So, what alternative police practices and systematic strategies could we envision that would work to dismantle this perpetual cycle of violence, trauma, and overall injustice that is levied disproportionately on poor and minority communities? First, I would propose that police agencies examine the role of police in everyday life and create policies that actually reflect those defined roles. The role of the police is “to protect and serve.” Let’s unpack that statement – to protect and serve – not to arrest, apprehend, serve as judge and juror, intimidate, harass, incarcerate, shoot, bully, or kill – protect and serve. Yet most of our emphasis in police departments across the US revolves around tactical weaponry, restraint techniques, defensive driving, and legal procedures of arrest that will lead to convictions. Perhaps refocusing training on de-escalation strategies, trauma informed care, and implicit bias could provide better understanding and more opportunities for officers to assist in resolving conflicts peacefully. Do police officers really need full armored SWAT gear? And military grade weaponry? When police posture defensively as if their role is to protect themselves against dangerous citizens (again as if they are soldiers and citizens are the subjects) the response from citizens is likely also to be defensive and reactionary. Beyond new recruits at the police academy, officers who have been on the force for long periods of time and serve as field training officers need the same training as new recruits on the above-mentioned issues. Many times, they work to undermine positive training received in police academies. If these more seasoned officers resist training, or refuse to comply with new protocols, they should be reassigned to departmental activities that do not require citizen interaction. We can no longer afford to have business as usual and rely on statements like, “that’s the way it has always been.” Agencies must be proactive in removing old ways of thinking and performing and replace them with more educated and better-informed practices that work to restore police-community relations. A merit system could be implemented that rewards positive behavior with pay incentives or merit toward promotions. Police should be treated as professionals, paid as professionals, and held accountable as professionals.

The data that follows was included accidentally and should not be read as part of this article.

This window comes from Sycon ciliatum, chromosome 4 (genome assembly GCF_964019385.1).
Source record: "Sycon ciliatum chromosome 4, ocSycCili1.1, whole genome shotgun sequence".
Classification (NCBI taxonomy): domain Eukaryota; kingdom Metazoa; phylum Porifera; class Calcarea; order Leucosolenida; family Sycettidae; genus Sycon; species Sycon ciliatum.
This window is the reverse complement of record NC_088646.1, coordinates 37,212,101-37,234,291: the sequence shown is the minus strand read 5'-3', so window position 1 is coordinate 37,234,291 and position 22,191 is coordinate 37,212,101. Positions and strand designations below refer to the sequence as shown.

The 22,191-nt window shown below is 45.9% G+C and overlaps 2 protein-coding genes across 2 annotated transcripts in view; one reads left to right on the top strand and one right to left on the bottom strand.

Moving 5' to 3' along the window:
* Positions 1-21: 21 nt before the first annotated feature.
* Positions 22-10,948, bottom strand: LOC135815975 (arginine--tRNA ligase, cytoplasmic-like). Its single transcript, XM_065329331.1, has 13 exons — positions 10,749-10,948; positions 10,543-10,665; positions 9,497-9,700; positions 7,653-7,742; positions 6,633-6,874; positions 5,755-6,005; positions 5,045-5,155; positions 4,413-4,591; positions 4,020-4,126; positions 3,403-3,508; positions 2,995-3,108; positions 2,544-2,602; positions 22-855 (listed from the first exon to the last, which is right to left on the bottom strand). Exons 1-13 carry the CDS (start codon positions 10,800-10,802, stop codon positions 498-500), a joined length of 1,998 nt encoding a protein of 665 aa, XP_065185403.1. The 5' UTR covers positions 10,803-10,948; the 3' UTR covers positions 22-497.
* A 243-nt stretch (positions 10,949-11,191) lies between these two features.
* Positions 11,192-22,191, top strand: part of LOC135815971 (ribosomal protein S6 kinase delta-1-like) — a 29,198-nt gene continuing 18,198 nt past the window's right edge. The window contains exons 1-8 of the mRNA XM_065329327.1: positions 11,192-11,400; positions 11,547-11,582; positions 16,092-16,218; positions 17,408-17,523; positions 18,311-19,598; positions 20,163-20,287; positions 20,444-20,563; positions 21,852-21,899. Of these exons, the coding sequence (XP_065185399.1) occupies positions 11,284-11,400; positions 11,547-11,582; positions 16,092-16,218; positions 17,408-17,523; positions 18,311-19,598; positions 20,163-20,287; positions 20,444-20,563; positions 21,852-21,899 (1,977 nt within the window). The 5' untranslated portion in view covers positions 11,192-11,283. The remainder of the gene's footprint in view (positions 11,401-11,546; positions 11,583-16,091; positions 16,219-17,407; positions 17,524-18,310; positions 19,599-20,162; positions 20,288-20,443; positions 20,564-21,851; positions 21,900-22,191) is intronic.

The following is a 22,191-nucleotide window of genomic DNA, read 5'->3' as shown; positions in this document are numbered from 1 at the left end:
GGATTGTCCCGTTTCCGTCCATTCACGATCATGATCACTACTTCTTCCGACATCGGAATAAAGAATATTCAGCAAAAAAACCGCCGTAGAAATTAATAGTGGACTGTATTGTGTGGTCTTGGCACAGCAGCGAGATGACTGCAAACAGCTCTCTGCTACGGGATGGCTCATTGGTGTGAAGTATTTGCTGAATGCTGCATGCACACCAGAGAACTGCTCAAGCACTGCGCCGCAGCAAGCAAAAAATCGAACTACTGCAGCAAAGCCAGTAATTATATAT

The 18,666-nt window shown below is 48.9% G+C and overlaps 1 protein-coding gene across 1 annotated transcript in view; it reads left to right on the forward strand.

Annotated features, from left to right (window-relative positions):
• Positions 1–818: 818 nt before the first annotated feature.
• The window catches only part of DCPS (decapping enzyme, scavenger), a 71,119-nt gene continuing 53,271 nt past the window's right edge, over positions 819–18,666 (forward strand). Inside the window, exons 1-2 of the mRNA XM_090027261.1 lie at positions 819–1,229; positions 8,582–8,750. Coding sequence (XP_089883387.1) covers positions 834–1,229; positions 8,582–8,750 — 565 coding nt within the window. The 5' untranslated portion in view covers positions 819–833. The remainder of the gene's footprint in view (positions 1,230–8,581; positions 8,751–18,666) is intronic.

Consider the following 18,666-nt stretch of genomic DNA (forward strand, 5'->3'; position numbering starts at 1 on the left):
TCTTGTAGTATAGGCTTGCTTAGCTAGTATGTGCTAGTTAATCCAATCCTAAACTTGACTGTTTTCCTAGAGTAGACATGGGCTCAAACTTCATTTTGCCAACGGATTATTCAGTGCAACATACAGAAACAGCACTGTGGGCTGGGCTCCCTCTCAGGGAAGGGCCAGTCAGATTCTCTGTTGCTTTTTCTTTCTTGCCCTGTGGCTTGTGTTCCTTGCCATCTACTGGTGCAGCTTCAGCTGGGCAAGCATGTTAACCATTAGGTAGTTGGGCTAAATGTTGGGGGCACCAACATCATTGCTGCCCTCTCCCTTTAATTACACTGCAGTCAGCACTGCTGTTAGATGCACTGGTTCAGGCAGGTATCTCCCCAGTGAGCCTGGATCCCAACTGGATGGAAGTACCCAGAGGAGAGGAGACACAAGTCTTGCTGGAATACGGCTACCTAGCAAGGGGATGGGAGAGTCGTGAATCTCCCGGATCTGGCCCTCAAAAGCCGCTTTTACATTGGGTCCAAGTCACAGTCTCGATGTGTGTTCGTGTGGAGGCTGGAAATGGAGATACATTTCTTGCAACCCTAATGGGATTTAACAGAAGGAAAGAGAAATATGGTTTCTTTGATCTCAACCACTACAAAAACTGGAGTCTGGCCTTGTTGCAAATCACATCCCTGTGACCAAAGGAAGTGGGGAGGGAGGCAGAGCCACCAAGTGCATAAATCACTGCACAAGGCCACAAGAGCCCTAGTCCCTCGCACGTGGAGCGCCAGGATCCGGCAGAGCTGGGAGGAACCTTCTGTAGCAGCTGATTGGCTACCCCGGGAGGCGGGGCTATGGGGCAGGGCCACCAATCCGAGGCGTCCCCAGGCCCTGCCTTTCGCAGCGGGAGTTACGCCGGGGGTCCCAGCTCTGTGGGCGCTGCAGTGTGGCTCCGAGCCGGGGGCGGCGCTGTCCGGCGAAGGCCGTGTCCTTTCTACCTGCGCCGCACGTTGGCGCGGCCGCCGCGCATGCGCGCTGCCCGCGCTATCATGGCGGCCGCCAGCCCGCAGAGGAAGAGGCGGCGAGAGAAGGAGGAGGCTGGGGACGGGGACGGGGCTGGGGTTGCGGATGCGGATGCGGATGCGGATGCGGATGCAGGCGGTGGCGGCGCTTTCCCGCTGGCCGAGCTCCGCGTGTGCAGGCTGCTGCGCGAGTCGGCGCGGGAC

Secondly, I would propose that we examine the services for which police are being used in place of other, more appropriate social service delivery specialists. For example, commissioned law enforcement officers are not the proper authority to handle adolescents in schools – especially when dollars spent to employ the police could be redirected to employ social workers and counselors to address the underlying causes of much adolescent behavior. The experiment with School Resource Officers (SROs) was intended to create trust among students and police where police would function in a counselor/educator role. However, the reality has been that schools have turned over general disciplinary actions as well as drug/alcohol enforcement provisions to SROs. They do not work as much in an education/counselor capacity as they do as the enforcer for a host of school-based rule infractions that lead to more kids being suspended, expelled, or processed in juvenile court. Instead of fostering healthy relationships with police and students, students do not trust them and try to avoid them. A better alternative seems to be to employ a school based social worker at each school instead of an SRO. One argument for SROs has been the prevalence of school shootings and the need for student safety. However, school shootings were not the original intent of SROs, and school shootings remain very rare occurrences. When these tragedies do occur, it is rarely an SRO who protects students or who intervenes during these instances, which makes school safety concerns an inadequate argument for placing police officers in schools. Their presence adds to the school to prison pipeline and works to create hostility between youth and police very early in life. Zero tolerance policies should be replaced with restorative community policies within schools to teach negotiation strategies that students could actually use in future interactions. Dialogue about complex issues should be encouraged among students and opportunities should be seized to provide education around community health, community harm, and community restoration.